*For more information on Nicolas Vionnet’s work, please visit his website and Instagram

Interview by:
Side x Side Contemporary
Mana Mehrabian & Krista Brand

Video documentations of some of the featured works in this interview :

© All Images courtesy of the artist

Image list: 
Image 1: Nicolas Vionnet, Do Not Call Me Painting Again!, 2013, patterned fabric on canvas, lacquer, paint splashes (wall and floor), 210 x 100 x 30 cm
Image 2: Nicolas Vionnet, Island, Catch Me If You Can, 2008, wooden frame, styrofoam, fabric covering, turf rolls, 5 x 800 x 800 cm , Location: Weimarhallenpark, Weimar (DE), Exhibition: Wanderlust. Art for the public space in Weimar
Image 3: Nicolas Vionnet, Colour Me Surprised, In collaboration with Wouter Sibum, 2012, chalk pigment on grass, 15 x 1100 x 1100 cm, Location: Art Park Muzeon, Central House of Artists, Moscow (RU), Exhibition: Under A Tinsel Sun, III Moscow International Biennale for Young Art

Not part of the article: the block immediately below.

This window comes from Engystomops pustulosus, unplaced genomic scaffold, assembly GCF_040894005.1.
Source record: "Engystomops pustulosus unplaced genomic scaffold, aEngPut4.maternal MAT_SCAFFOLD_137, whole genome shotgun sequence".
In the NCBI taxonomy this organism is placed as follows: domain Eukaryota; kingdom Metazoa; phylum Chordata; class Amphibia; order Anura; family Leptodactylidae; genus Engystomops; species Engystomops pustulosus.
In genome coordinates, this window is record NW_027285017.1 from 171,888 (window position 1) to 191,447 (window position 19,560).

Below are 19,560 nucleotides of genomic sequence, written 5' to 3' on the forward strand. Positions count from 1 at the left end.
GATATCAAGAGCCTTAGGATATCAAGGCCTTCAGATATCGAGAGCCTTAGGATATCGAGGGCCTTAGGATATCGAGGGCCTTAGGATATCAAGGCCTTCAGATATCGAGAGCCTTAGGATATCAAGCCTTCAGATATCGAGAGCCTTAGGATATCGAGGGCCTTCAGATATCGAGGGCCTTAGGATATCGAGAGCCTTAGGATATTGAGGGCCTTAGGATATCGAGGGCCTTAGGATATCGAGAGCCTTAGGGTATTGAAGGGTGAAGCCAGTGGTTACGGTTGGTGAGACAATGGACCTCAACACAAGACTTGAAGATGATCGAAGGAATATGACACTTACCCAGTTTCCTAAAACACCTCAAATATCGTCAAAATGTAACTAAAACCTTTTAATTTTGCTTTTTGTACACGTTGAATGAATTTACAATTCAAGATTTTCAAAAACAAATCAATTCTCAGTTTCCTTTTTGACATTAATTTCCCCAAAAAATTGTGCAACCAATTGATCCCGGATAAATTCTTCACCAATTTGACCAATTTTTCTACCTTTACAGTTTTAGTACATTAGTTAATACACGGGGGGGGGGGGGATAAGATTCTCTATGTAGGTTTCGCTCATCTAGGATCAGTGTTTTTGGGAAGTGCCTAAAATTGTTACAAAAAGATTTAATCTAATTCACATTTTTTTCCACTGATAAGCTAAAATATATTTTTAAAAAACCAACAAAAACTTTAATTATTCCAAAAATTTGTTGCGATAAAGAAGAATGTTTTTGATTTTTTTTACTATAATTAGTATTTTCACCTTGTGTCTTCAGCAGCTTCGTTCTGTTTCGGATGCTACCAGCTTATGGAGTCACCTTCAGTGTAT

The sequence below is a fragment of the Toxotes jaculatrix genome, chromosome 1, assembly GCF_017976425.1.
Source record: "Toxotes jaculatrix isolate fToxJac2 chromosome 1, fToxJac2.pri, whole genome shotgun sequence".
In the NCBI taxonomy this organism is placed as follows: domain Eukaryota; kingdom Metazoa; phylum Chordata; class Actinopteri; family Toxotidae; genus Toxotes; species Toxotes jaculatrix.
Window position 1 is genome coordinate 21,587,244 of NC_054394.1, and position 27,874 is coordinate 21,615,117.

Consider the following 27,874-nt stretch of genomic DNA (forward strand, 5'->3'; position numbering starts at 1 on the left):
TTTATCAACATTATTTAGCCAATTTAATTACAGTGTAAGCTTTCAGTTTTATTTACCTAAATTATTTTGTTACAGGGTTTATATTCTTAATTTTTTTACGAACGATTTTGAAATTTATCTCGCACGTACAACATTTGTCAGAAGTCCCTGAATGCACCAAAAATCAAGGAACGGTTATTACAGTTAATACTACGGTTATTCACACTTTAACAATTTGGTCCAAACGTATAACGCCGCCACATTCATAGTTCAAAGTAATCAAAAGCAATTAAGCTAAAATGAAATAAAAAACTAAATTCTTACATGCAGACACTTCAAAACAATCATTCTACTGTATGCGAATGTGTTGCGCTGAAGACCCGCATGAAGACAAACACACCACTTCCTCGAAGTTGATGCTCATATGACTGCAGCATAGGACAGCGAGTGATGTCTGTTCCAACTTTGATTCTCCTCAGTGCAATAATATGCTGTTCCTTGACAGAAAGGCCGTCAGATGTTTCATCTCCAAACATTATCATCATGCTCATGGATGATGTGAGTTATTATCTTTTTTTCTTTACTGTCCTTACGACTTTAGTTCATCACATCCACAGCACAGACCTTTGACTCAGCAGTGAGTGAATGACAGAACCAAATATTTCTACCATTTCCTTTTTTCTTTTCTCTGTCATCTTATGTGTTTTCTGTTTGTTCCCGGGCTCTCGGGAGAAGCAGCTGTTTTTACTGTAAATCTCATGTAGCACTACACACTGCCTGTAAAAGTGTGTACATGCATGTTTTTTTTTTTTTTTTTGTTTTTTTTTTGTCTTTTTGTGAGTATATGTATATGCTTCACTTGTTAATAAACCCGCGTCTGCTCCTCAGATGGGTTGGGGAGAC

Image 4: Nicolas Vionnet, The Wailers, In collaboration with Wouter Sibum, 2015, air nozzles, air compressor, air hoses, control panel, floating bodies, anchoring systems, dimensions variable, Location: Strandvejen, Aarhus (DK), Exhibition: 4th Aarhus Biennial, Sculpture by the Sea, Denmark
Image 5: Nicolas Vionnet,Maria wärst du hart geblieben, wär Weihnachten uns erspart geblieben, 2016/17, PVC floor coating, iron and enamel hip bath, bathroom fittings, shower curtain, shower curtain bar, audio, dimensions variable, Location: Kunsthalle Palazzo Liestal (CH), Exhibition: Regionale 17
Image 6: Nicolas Vionnet, Rock’n’Roll (I feel very sorry), 2014, micaceous iron colour on framed canvas (overpainting, Artist: H. Meier), walking stick with brass fitting, rubber wheel 190 x 170 x 15 cm (variable)
Image 7: Nicolas Vionnet, If I hadn‘t seen it with my own eyes, I wouldn‘t have believed it, 2018, mincer, rubber cord, 12 x 28 x 22 cm
Image 8: Nicolas Vionnet, C’era una volta il West, 2018, electric hotplates, flute kettles (stainless steel), water, automatic timers, 120 x 75 x 40 cm (H x W x D)
Image 9: Nicolas Vionnet’s Studio, Grüt (Zurich), Switzerland